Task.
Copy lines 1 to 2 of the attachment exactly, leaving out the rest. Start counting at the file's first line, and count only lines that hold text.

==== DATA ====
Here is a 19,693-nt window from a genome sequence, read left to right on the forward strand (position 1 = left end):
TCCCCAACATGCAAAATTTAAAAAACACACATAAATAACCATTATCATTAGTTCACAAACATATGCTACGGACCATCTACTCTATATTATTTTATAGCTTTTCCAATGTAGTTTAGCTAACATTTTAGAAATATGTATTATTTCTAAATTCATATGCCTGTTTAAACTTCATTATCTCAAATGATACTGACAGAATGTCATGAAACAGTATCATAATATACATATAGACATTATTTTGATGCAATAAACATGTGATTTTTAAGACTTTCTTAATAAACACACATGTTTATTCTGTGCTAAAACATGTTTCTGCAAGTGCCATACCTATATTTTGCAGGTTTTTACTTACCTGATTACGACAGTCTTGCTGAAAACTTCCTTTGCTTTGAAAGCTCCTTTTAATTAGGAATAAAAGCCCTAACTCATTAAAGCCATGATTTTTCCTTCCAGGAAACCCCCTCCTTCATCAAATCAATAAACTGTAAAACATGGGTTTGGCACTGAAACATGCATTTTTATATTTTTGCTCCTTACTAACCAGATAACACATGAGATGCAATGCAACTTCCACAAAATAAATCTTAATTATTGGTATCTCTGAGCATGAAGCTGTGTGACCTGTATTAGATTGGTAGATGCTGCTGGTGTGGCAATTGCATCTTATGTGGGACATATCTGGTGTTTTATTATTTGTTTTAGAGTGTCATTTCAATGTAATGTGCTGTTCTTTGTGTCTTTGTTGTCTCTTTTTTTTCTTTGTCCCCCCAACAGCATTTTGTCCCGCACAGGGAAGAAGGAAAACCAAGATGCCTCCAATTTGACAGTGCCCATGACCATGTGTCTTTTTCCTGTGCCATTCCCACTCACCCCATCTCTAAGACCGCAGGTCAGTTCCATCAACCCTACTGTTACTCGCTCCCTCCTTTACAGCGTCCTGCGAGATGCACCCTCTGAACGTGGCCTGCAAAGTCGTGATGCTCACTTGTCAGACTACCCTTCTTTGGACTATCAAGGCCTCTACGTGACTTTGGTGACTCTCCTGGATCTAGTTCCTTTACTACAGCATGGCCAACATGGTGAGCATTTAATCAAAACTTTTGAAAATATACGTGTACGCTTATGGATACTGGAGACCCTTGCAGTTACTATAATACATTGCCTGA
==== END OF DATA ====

Here is a 19,693-nt window from a genome sequence, read left to right on the forward strand (position 1 = left end):
TCCCCAACATGCAAAATTTAAAAAACACACATAAATAACCATTATCATTAGTTCACAAACATATGCTACGGACCATCTACTCTATATTATTTTATAGCTTTTCCAATGTAGTTTAGCTAACATTTTAGAAATATGTATTATTTCTAAATTCATATGCCTGTTTAAACTTCATTATCTCAAATGATACTGACAGAATGTCATGAAACAGTATCATAATATACATATAGACATTATTTTGATGCAATAAACATGTGATTTTTAAGACTTTCTTAATAAACACACATGTTTATTCTGTGCTAAAACATGTTTCTGCAAGTGCCATACCTATATTTTGCAGGTTTTTACTTACCTGATTACGACAGTCTTGCTGAAAACTTCCTTTGCTTTGAAAGCTCCTTTTAATTAGGAATAAAAGCCCTAACTCATTAAAGCCATGATTTTTCCTTCCAGGAAACCCCCTCCTTCATCAAATCAATAAACTGTAAAACATGGGTTTGGCACTGAAACATGCATTTTTATATTTTTGCTCCTTACTAACCAGATAACACATGAGATGCAATGCAACTTCCACAAAATAAATCTTAATTATTGGTATCTCTGAGCATGAAGCTGTGTGACCTGTATTAGATTGGTAGATGCTGCTGGTGTGGCAATTGCATCTTATGTGGGACATATCTGGTGTTTTATTATTTGTTTTAGAGTGTCATTTCAATGTAATGTGCTGTTCTTTGTGTCTTTGTTGTCTCTTTTTTTTCTTTGTCCCCCCAACAGCATTTTGTCCCGCACAGGGAAGAAGGAAAACCAAGATGCCTCCAATTTGACAGTGCCCATGACCATGTGTCTTTTTCCTGTGCCATTCCCACTCACCCCATCTCTAAGACCGCAGGTCAGTTCCATCAACCCTACTGTTACTCGCTCCCTCCTTTACAGCGTCCTGCGAGATGCACCCTCTGAACGTGGCCTGCAAAGTCGTGATGCTCACTTGTCAGACTACCCTTCTTTGGACTATCAAGGCCTCTACGTGACTTTGGTGACTCTCCTGGATCTAGTTCCTTTACTACAGCATGGCCAACATGGTGAGCATTTAATCAAAACTTTTGAAAATATACGTGTACGCTTATGGATACTGGAGACCCTTGCAGTTACTATAATACATTGCCTGA